If you want independent, important journalism covering New Hampshire, you have to pay for it.
There is no way around that. If the recent election coverage has taught us anything, it is that not all news sites are created equal.
In the past week, an incredible array of pseudo-journalism has appeared on many people’s social media feeds. It is tough for even the professionals to recognize some of these stories and sites for the frauds that they are.
What is passing for bonafide news stories turns out to be slanted, bloviated diatribe, or worse, outright lies.
One most egregious article quoted New York Times columnist David Brooks saying that Donald Trump needed to decide if he’d rather “resign, be impeached, or get assassinated.”
Many people because of the way the article was packaged and ingeniously manipulated on what appeared to be a trustworthy news site believed that the story was true. Brooks did write a column stating that Trump would probably “resign or be impeached within a year.”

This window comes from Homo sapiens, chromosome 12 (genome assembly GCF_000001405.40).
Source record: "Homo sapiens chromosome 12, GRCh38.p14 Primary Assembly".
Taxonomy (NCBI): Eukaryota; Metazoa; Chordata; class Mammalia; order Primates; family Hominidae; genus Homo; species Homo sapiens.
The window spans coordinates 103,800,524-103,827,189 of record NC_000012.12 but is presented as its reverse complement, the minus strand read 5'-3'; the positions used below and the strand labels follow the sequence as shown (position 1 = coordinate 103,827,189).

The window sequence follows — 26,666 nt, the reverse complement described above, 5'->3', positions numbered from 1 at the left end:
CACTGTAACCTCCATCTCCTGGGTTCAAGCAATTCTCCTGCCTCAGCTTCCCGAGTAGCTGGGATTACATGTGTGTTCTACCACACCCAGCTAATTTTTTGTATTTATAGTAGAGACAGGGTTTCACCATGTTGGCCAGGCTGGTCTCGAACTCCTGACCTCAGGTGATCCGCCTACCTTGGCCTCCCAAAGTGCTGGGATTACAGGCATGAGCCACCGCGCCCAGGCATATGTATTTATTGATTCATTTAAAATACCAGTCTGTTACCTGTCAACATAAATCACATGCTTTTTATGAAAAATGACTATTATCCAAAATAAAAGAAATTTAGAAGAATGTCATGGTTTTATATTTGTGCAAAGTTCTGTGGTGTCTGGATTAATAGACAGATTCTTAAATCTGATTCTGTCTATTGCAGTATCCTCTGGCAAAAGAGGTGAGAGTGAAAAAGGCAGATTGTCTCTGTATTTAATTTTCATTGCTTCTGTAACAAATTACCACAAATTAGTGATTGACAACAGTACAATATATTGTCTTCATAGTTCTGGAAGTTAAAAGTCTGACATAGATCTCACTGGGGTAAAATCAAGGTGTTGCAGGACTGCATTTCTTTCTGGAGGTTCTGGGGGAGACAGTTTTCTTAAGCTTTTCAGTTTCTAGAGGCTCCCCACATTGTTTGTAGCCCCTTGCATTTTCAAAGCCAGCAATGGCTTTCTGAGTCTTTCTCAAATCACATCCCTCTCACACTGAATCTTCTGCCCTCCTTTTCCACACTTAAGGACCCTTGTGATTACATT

However, the part of the story that refers to his comments on assassination supposedly delivered later on a radio program were completely untrue. Not only did Brooks not make the comments, the radio station mentioned in the article doesn’t exist.
In another instance, a journalist reporting on the election is listed on Wikipedia in an entry that begins: “The neutrality of this article is disputed.”
So whom do you trust?
We are now entering uncharted territory. This is the new reality of what journalists and readers are up against. We need you to help us set this right again.
To do the job that we believe readers want us to do, and that is to fearlessly report the news no matter who is affected, we need you to support us. True investigative journalism costs money.
We do not exist to pass along press releases from businesses and government agencies. That type of spoon-fed journalism is not what we do. We are here to question authority and to report on people and topics that sometimes anger people.
Not everyone will appreciate the attention. That is the kind of journalism we do. It is not easy, but it is necessary. It takes skilled reporting from veteran journalists. Please help us.